WILLIAMSON — Cinderella couldn’t have attended the ball without her Prince Charming, and the same goes for most young ladies when their thoughts turn to the senior prom.
With the decline in our local economy that has left numerous families without the income they had depended on for support, several female and male students have found themselves unable to pay for the items necessary to attend a prom. That’s when Williamson Memorial Hospital’s (WMH) “Nurse of the Year” April Toler-Mullins, aka “Fairy Godmother”, steps in to lend a helping hand. Although she doesn’t have a magic wand to wave, she has the will to accomplish her goal.
Mullins has spearheaded several WMH community fundraisers including a Christmas Toy Drive that provided presents for over 750 area youth. She is now the driving force behind a “Prom Makeover” event that will provide a fairy tale experience for approximately 50 area female students and has now added another branch to the fundraising tree that will hopefully allow male students to also attend the prom in style.
“We were approached by a teacher at one of our high schools, asking if we were going to be able to help the boys afford tuxedo rentals since we were already working toward getting donations of prom dresses, shoes, jewelry and flowers for the girls who find themselves in financial need,” stated Mullins. “Since tuxedos are a rental item and not something that is typically bought, we have embarked on a mission to get monetary donations from sponsors that will be used to pay the majority of the rental fee.”
“I spoke with the manager of Magic Mart and he gave us a price for a basic tuxedo rental that looks really nice. He has agreed to give a 10 percent discount off of that price, and we’re asking local businesses, organizations and caring individuals to agree to donate $50 or more toward one rental that will only leave a very minimal balance, if any, for the student to pay.”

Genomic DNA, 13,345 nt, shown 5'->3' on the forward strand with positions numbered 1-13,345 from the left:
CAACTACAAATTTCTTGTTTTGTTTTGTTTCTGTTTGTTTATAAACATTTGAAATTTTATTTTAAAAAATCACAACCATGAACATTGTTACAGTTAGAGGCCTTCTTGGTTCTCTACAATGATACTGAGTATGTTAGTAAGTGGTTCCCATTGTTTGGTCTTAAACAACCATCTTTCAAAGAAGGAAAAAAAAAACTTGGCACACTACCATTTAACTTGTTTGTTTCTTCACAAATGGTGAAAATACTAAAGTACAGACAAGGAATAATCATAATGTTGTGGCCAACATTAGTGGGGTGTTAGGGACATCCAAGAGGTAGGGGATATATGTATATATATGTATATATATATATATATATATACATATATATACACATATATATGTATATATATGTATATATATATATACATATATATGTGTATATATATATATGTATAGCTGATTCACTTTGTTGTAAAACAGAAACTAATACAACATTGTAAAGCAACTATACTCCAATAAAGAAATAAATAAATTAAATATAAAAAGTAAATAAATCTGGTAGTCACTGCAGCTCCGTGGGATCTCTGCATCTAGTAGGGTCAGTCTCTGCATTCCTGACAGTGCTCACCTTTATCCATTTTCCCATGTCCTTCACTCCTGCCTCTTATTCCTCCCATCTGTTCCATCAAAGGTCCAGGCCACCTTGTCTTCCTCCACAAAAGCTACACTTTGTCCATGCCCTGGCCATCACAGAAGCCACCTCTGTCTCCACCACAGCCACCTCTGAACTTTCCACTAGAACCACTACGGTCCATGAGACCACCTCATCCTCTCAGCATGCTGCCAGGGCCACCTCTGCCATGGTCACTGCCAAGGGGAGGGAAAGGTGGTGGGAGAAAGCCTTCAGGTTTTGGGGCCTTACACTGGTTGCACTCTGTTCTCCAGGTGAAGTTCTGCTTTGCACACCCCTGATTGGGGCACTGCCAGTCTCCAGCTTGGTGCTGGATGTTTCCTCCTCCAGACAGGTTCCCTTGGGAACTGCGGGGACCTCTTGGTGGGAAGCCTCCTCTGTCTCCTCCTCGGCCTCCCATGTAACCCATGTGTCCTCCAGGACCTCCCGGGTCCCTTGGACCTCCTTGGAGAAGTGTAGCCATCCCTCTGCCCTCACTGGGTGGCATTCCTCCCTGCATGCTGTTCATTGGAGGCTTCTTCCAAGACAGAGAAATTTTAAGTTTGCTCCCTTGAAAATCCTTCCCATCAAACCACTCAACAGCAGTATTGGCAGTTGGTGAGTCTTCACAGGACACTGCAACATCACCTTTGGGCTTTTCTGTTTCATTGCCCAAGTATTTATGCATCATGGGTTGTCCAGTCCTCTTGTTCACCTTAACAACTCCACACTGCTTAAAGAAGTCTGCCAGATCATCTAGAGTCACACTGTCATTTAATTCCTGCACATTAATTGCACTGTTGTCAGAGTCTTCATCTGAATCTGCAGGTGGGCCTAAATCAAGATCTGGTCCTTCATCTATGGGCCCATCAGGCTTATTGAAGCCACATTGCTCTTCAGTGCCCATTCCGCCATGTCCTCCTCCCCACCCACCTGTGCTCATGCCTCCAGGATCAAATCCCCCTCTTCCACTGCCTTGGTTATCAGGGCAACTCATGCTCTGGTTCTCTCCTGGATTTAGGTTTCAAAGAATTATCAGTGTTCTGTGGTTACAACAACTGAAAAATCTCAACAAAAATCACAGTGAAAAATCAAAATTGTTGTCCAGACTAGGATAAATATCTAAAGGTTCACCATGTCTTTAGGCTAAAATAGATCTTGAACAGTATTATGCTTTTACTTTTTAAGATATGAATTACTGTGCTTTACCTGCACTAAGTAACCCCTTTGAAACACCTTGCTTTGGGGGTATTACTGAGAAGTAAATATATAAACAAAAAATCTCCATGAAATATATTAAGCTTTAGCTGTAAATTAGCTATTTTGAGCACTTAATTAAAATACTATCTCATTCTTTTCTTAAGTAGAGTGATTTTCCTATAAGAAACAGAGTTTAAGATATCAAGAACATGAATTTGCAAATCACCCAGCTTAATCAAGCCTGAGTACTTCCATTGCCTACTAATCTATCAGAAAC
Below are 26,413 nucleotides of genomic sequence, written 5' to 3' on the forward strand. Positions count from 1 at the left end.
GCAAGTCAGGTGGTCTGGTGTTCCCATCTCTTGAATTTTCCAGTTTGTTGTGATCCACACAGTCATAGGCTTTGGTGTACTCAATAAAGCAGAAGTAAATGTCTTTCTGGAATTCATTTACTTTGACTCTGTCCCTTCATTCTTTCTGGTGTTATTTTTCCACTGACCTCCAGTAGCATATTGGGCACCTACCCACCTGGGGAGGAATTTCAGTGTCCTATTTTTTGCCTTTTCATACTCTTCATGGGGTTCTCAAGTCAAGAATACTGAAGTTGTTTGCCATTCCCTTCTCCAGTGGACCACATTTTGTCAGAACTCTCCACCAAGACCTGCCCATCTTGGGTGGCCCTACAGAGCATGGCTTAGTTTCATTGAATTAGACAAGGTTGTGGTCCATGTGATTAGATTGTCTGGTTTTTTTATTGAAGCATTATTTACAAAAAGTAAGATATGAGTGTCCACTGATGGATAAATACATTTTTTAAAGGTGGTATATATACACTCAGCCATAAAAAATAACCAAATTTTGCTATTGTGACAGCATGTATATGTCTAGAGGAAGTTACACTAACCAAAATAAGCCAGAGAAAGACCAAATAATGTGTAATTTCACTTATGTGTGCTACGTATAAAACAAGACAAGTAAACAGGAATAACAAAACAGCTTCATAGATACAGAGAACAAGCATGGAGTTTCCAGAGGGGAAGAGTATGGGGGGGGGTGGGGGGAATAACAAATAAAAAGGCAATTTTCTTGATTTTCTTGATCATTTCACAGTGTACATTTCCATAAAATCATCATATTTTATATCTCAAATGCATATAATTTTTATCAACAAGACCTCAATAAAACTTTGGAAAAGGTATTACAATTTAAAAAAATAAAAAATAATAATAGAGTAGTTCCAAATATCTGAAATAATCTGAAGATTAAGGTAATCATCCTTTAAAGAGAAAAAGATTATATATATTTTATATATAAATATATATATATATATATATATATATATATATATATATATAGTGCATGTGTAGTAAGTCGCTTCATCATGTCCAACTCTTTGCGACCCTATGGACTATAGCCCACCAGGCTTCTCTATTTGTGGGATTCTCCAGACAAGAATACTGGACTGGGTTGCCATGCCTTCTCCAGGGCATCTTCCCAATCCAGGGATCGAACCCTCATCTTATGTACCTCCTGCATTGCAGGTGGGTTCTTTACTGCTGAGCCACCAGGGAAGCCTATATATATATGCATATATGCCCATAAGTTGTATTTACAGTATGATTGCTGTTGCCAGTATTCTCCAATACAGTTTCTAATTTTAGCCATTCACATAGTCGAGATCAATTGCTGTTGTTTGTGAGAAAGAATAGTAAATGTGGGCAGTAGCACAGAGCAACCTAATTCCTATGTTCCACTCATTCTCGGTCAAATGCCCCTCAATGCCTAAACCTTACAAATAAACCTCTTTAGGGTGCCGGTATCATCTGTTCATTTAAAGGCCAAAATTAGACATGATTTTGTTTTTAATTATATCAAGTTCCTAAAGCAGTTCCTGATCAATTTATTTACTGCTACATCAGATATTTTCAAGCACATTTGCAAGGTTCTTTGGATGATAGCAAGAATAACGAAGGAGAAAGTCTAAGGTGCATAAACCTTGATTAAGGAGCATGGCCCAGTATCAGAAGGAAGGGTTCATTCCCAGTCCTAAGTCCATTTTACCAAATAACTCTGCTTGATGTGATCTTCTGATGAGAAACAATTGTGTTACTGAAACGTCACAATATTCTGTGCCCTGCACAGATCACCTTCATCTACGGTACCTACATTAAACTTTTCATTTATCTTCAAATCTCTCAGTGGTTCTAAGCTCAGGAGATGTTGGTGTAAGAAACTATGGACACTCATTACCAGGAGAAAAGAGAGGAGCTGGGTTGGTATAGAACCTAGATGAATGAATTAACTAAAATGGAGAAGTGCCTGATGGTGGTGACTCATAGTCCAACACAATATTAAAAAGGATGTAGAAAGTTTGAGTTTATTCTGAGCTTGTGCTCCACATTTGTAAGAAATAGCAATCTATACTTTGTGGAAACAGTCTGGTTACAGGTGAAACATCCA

Mullins told the Daily News that she has been overwhelmed with gratitude for those who have donated dresses and other items for the female students, but stated that she is still a long way from being close to having enough to provide for everyone.
“We are asking that anyone who has a prom gown, jewelry, shoes or flower bouquets that they’re willing to donate to please contact me at the hospital or drop it by the third floor nursing station and my co-workers will make sure it gets to me,” said Mullins. “You can also drop the items off at the Williamson Daily News on 2nd Ave. in Williamson. If you are a beautician or a nail technician who would like to donate your time to help us with the makeovers, we would greatly appreciate it!”
Mullins commented that when she had the original idea of collecting prom dresses, there were many other items and accessories that are needed to complete the makeovers that were thought of later, and that fact has sent her and her volunteers scrambling to try to gather everything needed to make the proms at Mingo Central High School (April 27th) and Tug Valley High School (May 7th) an enchanted evening.
“We have two beauticians that have volunteered their time to do makeup and hair but we have several girls that need makeovers, so I’m optimistic we can get others to help,” remarked Mullins. “It is for a great cause and everyone that helps will head home knowing they played a part in making dreams come true.”
“If you can possibly afford to help us out with a monetary donation to use toward the tuxedo rentals and other items we have not had donated, please call me at 304-784-4459 or 304-475-3551. You may also contact Jacqueline Atkins at 304-899-6104 or Sally Irick at 606-456-4254.”
“Your assistance with the Cinderella and Prince Charming Projects will place a smile on the face of a teenager that will never be forgotten. None of us have any guarantee that we’re not going to find ourselves in need of help one day, so it’s wonderful to pay a good deed forward when we can. These kids didn’t ask to be in financial need and a lot of their parents are in tight spots because of the loss of a job. We as a community need to take care of our own, we need to join together and make a prom night to remember for these deserving teenagers,” concluded Mullins. “Let them see that our hearts are in the right place and that we care about them and their needs.”